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Ariel Rivka Dance's 10th Anniversary Program Offers Up High Art

by Mindy Aloff
September 9, 2017
New York Live Arts
219 W 19th Street
New York, NY 10011
(212) 691-6500
Ariel Rivka Dance — a modern company of eight dancing women, based in New Jersey —celebrated its tenth anniversary in September, a real achievement for an ensemble most of whose members have to juggle their dancing with other (often unrelated) full-time jobs and, in several cases, with new babies as well. The second of two celebratory programs, planned and led by artistic director and choreographer Ariel Rivka Grossman and her husband, composer David Homan, generously gave two fifths of the evening to other choreographers, featuring among the five dances only three works by Grossman herself. Contributing GOZE, a world première, was “fledgling” (the program's word) choreographer Michael Spencer Phillips—a professional dancer over 20 years with many companies in New York, among them RIOULT Dance NY, where Phillips has performed and teaches and for which he has restaged Pascal Rioult's dances since 2002). GOZE proved a useful opener: a low-key yet painstakingly formal quartet to a chordal piano score, played live by Homan, its composer. (Sarah Seger served as assistant to the choreographer.) And a note in the program suggested that there is more to it than formal elegance: “Goze: the visually impaired Japanese women who worked as musicians, traveling from village to village to village in small packs. The Goze were remarkably successful in fighting discrimination accorded to women, the physically disabled, the poor, and itinerants, using their specialized art to connect directly to the commoner public.”

Without the note, this dimension of the dance would be a challenge to discern as theatrical fact; however, the note's themes of feminism and of art as an endeavor with a social function, as a route to healing or emotional comfort, seemed to pervade the evening, especially when Mr. Homan referred to them directly in an affecting tribute speech to his wife's sense of mission in addressing horrific—yet unspecified—current events for her 2017 work for all eight of her dancers, No Words, for which Mr. Homan not only composed the score but played it live on a piano.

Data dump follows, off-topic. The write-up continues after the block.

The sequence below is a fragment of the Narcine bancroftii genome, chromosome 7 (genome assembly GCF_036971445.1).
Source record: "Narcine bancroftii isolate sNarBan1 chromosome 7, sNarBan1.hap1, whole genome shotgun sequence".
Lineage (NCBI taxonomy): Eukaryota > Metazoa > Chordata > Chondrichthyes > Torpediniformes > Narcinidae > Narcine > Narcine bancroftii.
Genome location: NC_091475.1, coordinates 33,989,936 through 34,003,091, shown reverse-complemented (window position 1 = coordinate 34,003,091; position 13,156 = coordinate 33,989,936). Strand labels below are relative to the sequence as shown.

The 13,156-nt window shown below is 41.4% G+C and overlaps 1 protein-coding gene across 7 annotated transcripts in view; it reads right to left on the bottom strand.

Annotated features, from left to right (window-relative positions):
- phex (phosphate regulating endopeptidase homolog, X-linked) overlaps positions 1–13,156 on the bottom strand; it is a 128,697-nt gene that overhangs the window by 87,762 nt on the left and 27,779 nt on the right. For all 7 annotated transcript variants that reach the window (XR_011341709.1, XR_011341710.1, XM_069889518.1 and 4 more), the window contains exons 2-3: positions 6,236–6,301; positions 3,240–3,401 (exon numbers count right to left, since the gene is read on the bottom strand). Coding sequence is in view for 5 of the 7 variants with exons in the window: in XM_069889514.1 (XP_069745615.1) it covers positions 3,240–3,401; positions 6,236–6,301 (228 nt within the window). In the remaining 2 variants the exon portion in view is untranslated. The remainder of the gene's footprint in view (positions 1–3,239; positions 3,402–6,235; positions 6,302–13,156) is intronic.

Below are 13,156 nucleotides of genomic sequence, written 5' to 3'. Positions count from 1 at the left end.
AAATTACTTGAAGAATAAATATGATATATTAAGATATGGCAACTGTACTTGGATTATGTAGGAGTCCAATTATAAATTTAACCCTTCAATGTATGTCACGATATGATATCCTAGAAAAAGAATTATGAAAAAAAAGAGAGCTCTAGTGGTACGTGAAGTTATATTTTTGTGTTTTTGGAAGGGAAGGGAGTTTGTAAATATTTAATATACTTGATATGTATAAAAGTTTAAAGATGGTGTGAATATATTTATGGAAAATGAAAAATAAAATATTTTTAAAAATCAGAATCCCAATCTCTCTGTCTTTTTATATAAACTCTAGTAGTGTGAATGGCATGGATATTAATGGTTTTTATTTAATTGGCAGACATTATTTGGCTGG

Ms Grossman's choreography for all three of her contributions on this program (including the 2011 solo Holly and the 2016 work for the entire ensemble, Variations on a Box) present her dancers carefully as quasi-dramatic figures who veer between energizing action and vulnerable acceptance or sorrow. They can jump and even cavort; however, the afterimage of them is of gravity and a heavy tread, and the humanism that seems to be the choreographer's major focus somehow makes choreographic surprise difficult to achieve. The two recent ensemble dances feature some elaborate lighting by Marika Kent, including light designs for the floor, which add visual interest of a graphic nature to the well-intended yet formulaic relationships and emotional expressions. One wants to like these dances but, in this reviewer's case, to reach that goal demanded mental labor.

For the anniversary season, the Paul Taylor enterprise contributed a vest-pocket version of his 1997 modern-dance milonga, Piazzolla Caldera, performed by six dancers of Taylor 2 in a staging overseen by the group's rehearsal director, Taylor star alumna Ruth Andrien, and enhanced by visits from members of Piazzolla's original cast, who—Andrien said in an intermission conversation—explained to the current young executants the reason for being, dramatic and musical, of each step and action. I happen to enjoy Piazzolla, and I also witnessed some of the rehearsals in which it was made. So, when I recognized that some key details were excised, in order to make it possible for six dancers to perform a work designed for twice that many, I was disappointed, especially by one change that, to me, altered the choreography's very identity. On the other hand, though, the rest of the audience was enthusiastic and either didn't notice the changes or didn't care. The reason, I think, was that the quality of the dancing was so high. Andrien transferred her own peerless musicality as a Taylor dancer to her charges in the next generation, and the partnering in the duets, especially, was a sumptuously flowing, call and response of lightness and gravity that elevated the entire evening into high art.
Ariel Rivka Dance in 'Holly.'

Ariel Rivka Dance in "Holly."

Photo © & courtesy of David Gonsier


Ariel Rivka Dance in 'No Words.'

Ariel Rivka Dance in "No Words."

Photo © & courtesy of David Gonsier


Ariel Rivka Dance in 'No Words.'

Ariel Rivka Dance in "No Words."

Photo © & courtesy of David Gonsier


Ariel Rivka Dance in 'SUSAN.'

Ariel Rivka Dance in "SUSAN."

Photo © & courtesy of David Gonsier


Ariel Rivka Dance in 'SUSAN.'

Ariel Rivka Dance in "SUSAN."

Photo © & courtesy of David Gonsier


Ariel Rivka Dance in 'Undertow.'

Ariel Rivka Dance in "Undertow."

Photo © & courtesy of David Gonsier


Ariel Rivka Dance in 'Undertow.'

Ariel Rivka Dance in "Undertow."

Photo © & courtesy of David Gonsier


Ariel Rivka Dance in 'Variations on a Box.'

Ariel Rivka Dance in "Variations on a Box."

Photo © & courtesy of David Gonsier


Ariel Rivka Dance in 'Variations on a Box.'

Ariel Rivka Dance in "Variations on a Box."

Photo © & courtesy of David Gonsier

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